Hello darkness my old friend,
I’ve come to talk with you again,
– Paul Simon, 1964
The same year the Tet Offensive in Vietnam made it clear that war was a quagmire, there was a spate of domestic political assassinations in America. It was a highly polarized and volatile time when people struggled with issues of race and class. Civility suffered.
Forty-three years later, the similarities are stark. The economy is distressed to the point poor and working class Americans are fearful and uncertain about the future. Meanwhile, the world of high finance has rebounded and is again thriving; and the military budget consumes more than half of US tax resources.
The National Security State keeps Americans in the dark about exactly what it is doing around the world. Citizens are told US troops will be removed from Iraq next year — maybe — if everything is stable and leaving is in our interest. Meanwhile, our leaders are escalating the war in Afghanistan and expanding it into Pakistan.
The fact is US military involvement in Iraq and Afghanistan is not really a “war,” as much as it is an expensive, and virtually permanent, imperial occupation that began under Bush and is continuing with little change under Obama.
Most Americans have no personal stake in either occupation, and a majority of them consistently tell pollsters they’re opposed to the occupations. Yet, our military presence continues.
Americans have become cynically acclimatized to this state of affairs, which amounts to a passive moral accommodation to their government’s use of lethal violence in the far reaches of the globe.
The top-down message of these wars that seeps into the pores of all Americans is that violence is an acceptable, even honorable, means to solve problems. We are Americans, and no one pushes us around, and if they do, they will face “shock and awe.” Violence makes things happen. That message inevitably filters down and nestles in the minds of even the most crackpot citizen. Violence clarifies like nothing else.
The rhetorical violence and, now, the actual violence we see today is not coming from left elements frustrated over being unable to stop our military occupations or the excesses of the rich. This violence is coming from the right and seems driven by a need to hold onto or regenerate some past golden age perceived as being stolen by the forces of the left.
Are guns and madness beyond social control?
Two days after the shooting in Tucson, I suggested to a friend that Iraq and Afghanistan might have something to do with the bitter climate in America that produced the shooting in Tucson.
A ridiculous idea, he said. I was a naïve, anti-war leftist who did not understand that, as he kept saying, “There’s nothing we can do about it” – it being the possibility of someone obtaining a gun and shooting a public figure. There were just too many guns in America. Change was futile.
“Security is the only way to deal with the problem,” he said with finality.
My friend is a very smart guy, which made his bull-headedness that much more bull-headed. The only solution was more security, which meant creating more obstacles between the public and public servants like Rep. Gabrielle Giffords. It was pointless to analyze the problem; we just needed more firepower surrounding our leaders and celebrities and, for that matter, everyone – you and me included.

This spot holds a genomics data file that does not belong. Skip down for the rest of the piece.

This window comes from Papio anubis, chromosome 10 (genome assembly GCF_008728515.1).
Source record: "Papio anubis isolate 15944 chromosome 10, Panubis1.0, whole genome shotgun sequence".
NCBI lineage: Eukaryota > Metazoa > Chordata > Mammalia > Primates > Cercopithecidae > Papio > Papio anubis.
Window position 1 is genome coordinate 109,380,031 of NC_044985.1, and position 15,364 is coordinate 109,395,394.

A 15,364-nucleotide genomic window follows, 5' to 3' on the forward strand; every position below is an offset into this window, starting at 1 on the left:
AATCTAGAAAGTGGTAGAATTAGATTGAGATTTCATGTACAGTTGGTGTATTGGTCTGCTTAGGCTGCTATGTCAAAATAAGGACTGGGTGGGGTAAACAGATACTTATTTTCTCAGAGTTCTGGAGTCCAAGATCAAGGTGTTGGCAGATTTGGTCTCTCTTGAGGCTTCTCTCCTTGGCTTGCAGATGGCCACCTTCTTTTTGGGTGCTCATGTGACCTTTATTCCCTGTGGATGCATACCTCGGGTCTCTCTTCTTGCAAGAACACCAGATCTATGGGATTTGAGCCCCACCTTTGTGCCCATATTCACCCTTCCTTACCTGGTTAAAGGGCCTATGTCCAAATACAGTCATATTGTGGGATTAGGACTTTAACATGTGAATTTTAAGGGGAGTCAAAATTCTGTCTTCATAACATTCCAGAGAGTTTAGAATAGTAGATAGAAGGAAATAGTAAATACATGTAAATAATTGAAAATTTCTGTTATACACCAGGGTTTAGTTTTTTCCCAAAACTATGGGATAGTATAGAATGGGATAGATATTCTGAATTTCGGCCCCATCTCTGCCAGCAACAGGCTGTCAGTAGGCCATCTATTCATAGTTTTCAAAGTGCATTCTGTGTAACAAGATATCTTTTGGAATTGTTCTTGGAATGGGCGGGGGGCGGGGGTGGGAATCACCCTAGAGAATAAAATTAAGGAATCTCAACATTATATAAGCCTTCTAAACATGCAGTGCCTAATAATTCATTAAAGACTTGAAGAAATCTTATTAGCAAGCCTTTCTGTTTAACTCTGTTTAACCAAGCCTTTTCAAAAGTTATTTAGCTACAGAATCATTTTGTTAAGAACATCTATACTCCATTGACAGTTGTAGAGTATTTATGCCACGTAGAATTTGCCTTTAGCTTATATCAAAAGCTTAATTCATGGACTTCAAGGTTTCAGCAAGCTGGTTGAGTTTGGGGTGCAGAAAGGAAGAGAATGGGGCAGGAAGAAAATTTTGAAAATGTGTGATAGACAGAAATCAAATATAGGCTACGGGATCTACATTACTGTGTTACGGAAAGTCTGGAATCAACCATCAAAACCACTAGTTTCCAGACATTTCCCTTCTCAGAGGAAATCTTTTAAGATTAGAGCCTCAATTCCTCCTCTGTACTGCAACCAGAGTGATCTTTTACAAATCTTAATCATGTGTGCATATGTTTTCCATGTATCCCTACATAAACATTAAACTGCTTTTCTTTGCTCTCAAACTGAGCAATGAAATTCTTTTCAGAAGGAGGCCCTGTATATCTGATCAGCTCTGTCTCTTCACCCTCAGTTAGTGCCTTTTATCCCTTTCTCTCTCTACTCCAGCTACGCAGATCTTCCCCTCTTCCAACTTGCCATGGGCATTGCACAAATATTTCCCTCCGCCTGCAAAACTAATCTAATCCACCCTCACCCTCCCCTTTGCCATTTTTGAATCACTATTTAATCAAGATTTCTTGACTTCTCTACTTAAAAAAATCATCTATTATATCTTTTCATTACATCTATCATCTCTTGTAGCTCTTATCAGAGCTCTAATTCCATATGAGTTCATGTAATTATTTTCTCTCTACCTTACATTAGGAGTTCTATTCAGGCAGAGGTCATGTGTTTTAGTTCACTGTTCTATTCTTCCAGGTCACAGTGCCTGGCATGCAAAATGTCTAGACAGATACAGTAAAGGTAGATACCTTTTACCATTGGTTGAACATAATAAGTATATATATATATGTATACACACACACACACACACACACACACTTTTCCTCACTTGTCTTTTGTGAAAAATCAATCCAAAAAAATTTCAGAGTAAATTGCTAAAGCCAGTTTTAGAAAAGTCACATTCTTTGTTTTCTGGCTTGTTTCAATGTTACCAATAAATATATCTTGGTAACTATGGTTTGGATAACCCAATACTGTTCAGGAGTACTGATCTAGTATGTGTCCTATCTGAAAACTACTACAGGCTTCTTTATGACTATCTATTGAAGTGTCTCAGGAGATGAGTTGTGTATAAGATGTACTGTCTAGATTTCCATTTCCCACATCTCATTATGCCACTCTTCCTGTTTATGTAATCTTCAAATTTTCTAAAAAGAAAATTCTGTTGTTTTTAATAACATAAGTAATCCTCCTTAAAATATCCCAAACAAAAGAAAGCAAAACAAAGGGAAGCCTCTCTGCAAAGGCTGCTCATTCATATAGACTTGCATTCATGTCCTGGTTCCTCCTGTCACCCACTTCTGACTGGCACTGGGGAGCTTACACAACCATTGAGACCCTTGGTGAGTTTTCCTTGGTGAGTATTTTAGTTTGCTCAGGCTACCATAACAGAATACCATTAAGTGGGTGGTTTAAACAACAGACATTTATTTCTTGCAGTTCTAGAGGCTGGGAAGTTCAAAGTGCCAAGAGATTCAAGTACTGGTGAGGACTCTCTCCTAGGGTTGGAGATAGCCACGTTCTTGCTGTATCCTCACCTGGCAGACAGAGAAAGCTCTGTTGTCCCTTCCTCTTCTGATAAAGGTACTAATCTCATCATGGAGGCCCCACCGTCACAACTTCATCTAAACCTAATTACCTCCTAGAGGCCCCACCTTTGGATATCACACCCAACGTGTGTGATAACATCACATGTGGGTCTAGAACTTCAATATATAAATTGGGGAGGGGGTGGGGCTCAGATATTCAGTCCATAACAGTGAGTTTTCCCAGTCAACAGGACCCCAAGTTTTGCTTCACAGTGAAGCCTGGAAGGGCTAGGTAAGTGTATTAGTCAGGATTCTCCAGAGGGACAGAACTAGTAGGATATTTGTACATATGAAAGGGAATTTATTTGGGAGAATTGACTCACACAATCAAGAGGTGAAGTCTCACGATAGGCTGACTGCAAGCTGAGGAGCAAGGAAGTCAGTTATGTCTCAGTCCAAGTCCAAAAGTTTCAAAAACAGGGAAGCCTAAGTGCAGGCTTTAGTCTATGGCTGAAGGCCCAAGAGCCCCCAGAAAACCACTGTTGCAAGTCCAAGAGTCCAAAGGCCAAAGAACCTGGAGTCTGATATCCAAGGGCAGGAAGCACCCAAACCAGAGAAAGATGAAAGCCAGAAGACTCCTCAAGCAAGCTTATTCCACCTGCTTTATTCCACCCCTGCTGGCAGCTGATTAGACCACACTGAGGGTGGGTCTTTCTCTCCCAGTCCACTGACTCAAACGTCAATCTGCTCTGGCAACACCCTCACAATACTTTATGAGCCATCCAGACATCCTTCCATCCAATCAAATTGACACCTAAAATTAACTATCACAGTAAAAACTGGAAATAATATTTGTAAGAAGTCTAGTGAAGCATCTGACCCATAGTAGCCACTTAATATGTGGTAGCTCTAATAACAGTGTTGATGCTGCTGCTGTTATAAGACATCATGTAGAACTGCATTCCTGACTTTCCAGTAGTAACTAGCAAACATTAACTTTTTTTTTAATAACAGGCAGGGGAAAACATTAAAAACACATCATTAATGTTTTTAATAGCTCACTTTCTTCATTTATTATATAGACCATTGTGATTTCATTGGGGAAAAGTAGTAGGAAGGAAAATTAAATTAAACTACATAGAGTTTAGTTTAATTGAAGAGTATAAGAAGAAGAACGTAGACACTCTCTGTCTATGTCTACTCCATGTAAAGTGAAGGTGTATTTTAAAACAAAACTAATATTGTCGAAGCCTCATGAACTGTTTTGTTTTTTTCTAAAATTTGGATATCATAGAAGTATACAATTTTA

Taken to its logical extreme, this meant taking comfort in our predilection to respond militarily to problems; the solution was simply more metal detectors, more weaponry, more surveillance and more secrecy.
As far as he would go, of course my friend is right; Congress members and others probably should strengthen their security. But that’s not a solution; that’s just ratcheting up the craziness we’re already suffering under. The solution involves what President Obama said Wednesday night in Tucson:
“We need to use this moment to expand our moral imagination.” We need to challenge old assumptions and “constantly widen the circle of our concern.”
It is unlikely that the suddenly Republican-rich US Congress is going to take on the National Rifle Association and right-wing radio and suddenly enact sane gun laws. Loughner’s use of a 30-round magazine makes this clear, since such magazines were briefly made illegal before the legislation was quietly allowed to lapse.
Not that sane gun laws are beyond the realm of possibility. By vast majorities, the US Congress outlawed armor-piercing, “cop-killer” bullets and the manufacture of metal-detector-proof plastic guns. It’s clearly a matter of finding the will. It’s also a matter of backbone and courage, which seem in short supply these days in Washington.
Personally, I have nothing against gun ownership. I own a 9-mm H&K automatic with a standard 15-round magazine. I shoot at a range periodically so I’ll know what to do with it if I ever have to use it. I also own it out of principle, since I feel the political right should not have a monopoly on gun ownership.
I would give my gun up in a minute if I detected a rational, socially-responsible strain of governance in Washington. So far, fear of the NRA rules in the halls of government.
Even with the NRA veto on sanity, there are many things a society can agree to do to thwart nutcases like Mr. Loughner. The most important is to improve our health care system so it provides stigma-free mental health care on a par with a broken leg. We also need tough, compassionate laws and to realize broken minds can often be fixed.